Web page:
10 Oct 2013

Lindisfarne (2)

Walking around the village near the harbour I wondered what life on this small island would be like? Surely the present islanders would be touched by past inhabitants, the beauty of the place and be influenced by the ebb and flow of the tides?

The stone cottages with the red tiled roofs are typical of those in the area.

Our sandwich lunch was at The Ship Inn.

The iconic image of Lindisfarne Castle. It was built in Tudor times as a military garrison high on the whinstone rock formation of Beblowe Hill.  It's now a National Trust property.  It was renovated by Sir Edwin Lutyens for Edward Hudson, owner of Country Life magazine at the turn of the 20th century and became a holiday home with a garden designed and landscaped by Gertrude Jekyll. Naturally I would have liked to have walked over to it, but it was too far, quite a climb up to the castle itself and there was a need to spend time with our group in the afternoon. 

The up-turned old boats in the harbour are now used as huts. 

On the Harbour Road is the important facility of the Holy Island Coastguard's Station.


On the same road is a new Education Centre called Window on the Wild with information about the National Nature Reserve on the island and a lookout window.

                                                                  White Campion

On the opposite side of the road is the harbour area.  Lindisfarne's geology of hard dark rock, dolerite, known in Northumberland as 'whinstone' formed back in 'the mists of time' and the thin layer of soil content means that many plants unique to Northumberland grow on the rocky outcrops.  Different types of protected flowers such as the wild orchid and marsh helleborine grow in the wet grassland area.
Even the white campion growing on the stone walls was interesting to see.

The silhouette of the 'rainbow arch' in the Priory Ruins also gave one a sense of history whilst walking around. It was also a reminder to return there to meet up with the group and the guide at St. Mary's Church. 

St. Mary's Church by the Priory is believed to be the site where Aidan built the first wooden church on the island. In this place of worship there are many reminders of his ministry, the radical spiritual life of the monastic community and of Cuthbert, the man of prayer and faith as well as the continuing ministry (together with the other island churches) to the small community of islanders and to visitors who come to Lindisfarne.


Contemporary Christian art

The illuminated Gospels (replica)

                  The monks' journey with Cuthbert's coffin on the way to Durham:
                   a sculpture made from 35 pieces of elmwood carved mainly with a chain saw 
                   by Fenwick Lawson.

Then it was time to leave the island and head back to our evening meal provided by the Franciscan Brothers in the Friary by the sea at Alnmouth. Our time away continued, but the visit to Lindisfarne remained a special part of that long weekend in Northumbria.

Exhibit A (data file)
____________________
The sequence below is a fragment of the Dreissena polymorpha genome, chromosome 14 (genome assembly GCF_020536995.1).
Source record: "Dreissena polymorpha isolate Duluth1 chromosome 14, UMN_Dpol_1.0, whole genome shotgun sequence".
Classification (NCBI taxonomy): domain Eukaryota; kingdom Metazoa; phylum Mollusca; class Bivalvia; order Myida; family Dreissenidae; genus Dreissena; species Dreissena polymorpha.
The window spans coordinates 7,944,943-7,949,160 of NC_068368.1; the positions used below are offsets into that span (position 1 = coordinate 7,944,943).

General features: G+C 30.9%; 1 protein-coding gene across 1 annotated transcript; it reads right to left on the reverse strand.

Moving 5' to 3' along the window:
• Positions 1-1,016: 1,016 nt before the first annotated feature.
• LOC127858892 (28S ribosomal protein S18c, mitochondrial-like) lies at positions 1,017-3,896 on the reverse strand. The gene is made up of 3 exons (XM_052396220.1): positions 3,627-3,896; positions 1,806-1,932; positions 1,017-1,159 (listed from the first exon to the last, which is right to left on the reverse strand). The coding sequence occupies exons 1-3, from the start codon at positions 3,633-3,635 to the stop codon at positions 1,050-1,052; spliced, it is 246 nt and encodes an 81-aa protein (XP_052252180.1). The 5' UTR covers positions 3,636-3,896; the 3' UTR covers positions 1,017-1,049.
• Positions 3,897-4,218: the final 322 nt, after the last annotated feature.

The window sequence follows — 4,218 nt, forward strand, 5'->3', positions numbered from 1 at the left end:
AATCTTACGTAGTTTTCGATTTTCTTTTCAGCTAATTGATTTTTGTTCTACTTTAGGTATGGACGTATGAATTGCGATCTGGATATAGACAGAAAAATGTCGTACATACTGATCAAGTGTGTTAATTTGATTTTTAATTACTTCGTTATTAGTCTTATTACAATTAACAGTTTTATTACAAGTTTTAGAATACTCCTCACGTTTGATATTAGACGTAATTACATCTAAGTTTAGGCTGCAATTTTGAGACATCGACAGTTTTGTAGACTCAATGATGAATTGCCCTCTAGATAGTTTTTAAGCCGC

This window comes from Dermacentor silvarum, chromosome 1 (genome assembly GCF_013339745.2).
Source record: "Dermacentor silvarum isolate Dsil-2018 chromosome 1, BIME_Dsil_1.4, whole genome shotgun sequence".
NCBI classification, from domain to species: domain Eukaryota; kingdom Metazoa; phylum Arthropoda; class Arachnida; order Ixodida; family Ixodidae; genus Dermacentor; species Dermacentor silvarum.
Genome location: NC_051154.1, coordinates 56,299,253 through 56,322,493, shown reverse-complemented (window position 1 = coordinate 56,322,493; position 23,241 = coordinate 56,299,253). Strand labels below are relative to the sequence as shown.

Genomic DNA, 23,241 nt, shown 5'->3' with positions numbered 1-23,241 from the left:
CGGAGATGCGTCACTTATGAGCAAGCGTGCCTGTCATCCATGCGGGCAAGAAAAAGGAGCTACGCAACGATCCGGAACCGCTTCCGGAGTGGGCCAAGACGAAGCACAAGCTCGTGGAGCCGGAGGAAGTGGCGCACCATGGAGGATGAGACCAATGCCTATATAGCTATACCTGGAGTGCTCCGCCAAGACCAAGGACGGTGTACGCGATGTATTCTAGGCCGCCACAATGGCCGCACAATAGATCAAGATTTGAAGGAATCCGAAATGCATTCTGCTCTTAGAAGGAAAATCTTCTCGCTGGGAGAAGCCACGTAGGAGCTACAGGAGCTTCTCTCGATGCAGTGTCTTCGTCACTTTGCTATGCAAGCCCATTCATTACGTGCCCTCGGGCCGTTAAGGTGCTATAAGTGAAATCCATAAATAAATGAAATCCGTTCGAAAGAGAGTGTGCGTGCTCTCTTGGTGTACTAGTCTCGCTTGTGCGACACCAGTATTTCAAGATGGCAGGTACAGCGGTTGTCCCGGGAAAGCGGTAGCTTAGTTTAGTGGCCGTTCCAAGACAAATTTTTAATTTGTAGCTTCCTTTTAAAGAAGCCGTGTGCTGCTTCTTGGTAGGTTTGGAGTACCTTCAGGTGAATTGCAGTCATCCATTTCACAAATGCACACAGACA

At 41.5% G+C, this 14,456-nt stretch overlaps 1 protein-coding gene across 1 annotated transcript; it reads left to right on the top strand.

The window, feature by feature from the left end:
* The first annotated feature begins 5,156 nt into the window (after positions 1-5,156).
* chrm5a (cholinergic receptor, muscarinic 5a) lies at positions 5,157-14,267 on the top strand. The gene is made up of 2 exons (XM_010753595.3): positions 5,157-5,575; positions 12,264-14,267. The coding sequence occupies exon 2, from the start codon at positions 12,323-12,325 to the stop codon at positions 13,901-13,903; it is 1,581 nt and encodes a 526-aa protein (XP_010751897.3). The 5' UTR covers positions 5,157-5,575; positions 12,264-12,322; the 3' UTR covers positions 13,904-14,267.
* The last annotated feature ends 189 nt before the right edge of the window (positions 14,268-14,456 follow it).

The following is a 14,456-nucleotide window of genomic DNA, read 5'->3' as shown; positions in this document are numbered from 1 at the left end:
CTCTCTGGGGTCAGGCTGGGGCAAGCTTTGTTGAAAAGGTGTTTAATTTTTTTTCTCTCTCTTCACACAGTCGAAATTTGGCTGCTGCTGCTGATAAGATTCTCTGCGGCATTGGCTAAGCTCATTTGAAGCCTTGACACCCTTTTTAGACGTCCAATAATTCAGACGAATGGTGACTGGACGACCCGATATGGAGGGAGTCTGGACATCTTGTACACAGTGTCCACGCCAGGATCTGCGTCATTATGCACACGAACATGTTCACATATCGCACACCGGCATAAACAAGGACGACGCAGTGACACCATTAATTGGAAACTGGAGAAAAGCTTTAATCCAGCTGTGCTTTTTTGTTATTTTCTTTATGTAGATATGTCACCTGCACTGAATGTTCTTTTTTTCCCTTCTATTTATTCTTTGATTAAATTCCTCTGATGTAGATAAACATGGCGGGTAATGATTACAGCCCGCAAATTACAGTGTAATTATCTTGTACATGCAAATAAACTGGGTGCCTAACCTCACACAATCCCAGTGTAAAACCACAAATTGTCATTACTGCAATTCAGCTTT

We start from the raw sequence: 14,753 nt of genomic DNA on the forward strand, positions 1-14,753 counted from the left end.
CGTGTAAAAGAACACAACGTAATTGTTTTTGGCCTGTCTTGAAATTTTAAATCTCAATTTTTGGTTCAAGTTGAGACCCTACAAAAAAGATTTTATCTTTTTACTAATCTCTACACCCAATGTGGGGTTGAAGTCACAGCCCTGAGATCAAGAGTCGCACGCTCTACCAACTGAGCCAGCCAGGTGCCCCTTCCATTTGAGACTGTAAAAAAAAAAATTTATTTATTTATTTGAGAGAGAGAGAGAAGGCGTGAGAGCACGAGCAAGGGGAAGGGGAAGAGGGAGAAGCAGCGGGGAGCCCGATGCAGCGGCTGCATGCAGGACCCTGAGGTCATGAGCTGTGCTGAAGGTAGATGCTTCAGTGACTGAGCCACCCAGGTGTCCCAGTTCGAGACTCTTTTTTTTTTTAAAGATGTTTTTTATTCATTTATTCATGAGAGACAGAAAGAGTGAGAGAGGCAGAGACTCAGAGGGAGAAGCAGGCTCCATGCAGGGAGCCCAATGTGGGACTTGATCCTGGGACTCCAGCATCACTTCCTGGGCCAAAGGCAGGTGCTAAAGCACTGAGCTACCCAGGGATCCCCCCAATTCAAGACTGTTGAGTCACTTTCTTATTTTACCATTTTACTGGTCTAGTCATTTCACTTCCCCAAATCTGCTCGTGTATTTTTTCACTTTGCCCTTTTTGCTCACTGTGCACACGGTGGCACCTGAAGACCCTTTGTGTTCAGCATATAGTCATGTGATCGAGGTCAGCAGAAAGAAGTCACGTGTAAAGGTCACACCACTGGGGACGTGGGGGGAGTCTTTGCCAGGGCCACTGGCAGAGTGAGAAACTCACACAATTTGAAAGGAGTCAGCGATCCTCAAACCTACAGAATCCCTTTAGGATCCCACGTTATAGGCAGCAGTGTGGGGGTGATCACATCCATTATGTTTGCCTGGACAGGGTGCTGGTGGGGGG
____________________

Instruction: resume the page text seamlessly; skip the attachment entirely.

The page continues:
1. I love those cottages, the island must be a special place to live. The sculpture in the church is amazing.

  2. The chainsaw sculpture is amazing, it is so clever I think to be able to make something like that with something so unweildy as a chainsaw.

  3. Your posts have been an education Linda. It's not a part of the world I know at all well and didn't realise until recently that people actually live on the island. It does look like a special place.

  4. number 4 and 5 of that stone cottage with the blue trim is just fantastic... you know i love stone anything, from fence to wall to house or ruins. you have some of all of it today.... sweet butterfly to...the elmwood carvings are wonderful and the sheep those sheep I JUST LOVE...

  5. What a beautiful sojourn! I would have wanted to walk with you to the castle too. So intriguing, it just pulls at the heart strings.
    The church is gorgeous.

  6. Great post! Thank you so much for this lovely tour!

  7. Thank you everyone! I've enjoyed sharing some of what I saw on my visit to Lindisfarne. I hope you have a very peaceful day and weekend.

  8. Fabulous post Linda! I loved looking at all your photos :)

  9. Very interesting, Linda. I love those cottages and the sculpture of the monks' journey with Cuthbert's coffin is amazing. I think this i somewhere I would like to visit one day:)

  10. I can see why the visit was special, I love the stone houses and the upturned boats used as huts.

    The Christian art is so ornate and beautiful and it's difficult to imagine that the sculpture was actually carved with a chainsaw. What an amazing piece of art.xxxx

  11. Fabulous post with fabulous photos!! Love those cottages. x

  12. You are surrounded by such a sweet combination of beauty and history that your life always seems like one long extended vacation to me, and I always find myself envying you.

  13. You visit the most amazing places!
    Tammy x

  14. Thank you for taking me back to Lindisfarne, Linda. I have vivid memories of my one visit there and would love to go back one day. Cuthbert is a very popular northern saint and there is a St Cuthbert's Church in my home town of Darwen in Lancashire. I'm passionate about medieval art and illuminated manuscripts, so I too have a facsimile cvopy of the Lindisfarne Gospelsm, though only in printed book form.

  15. Such a great tour post with so much historic information...love it, that the Franciscans capped off your visit with an evening repast at the Friary...what a dream!!!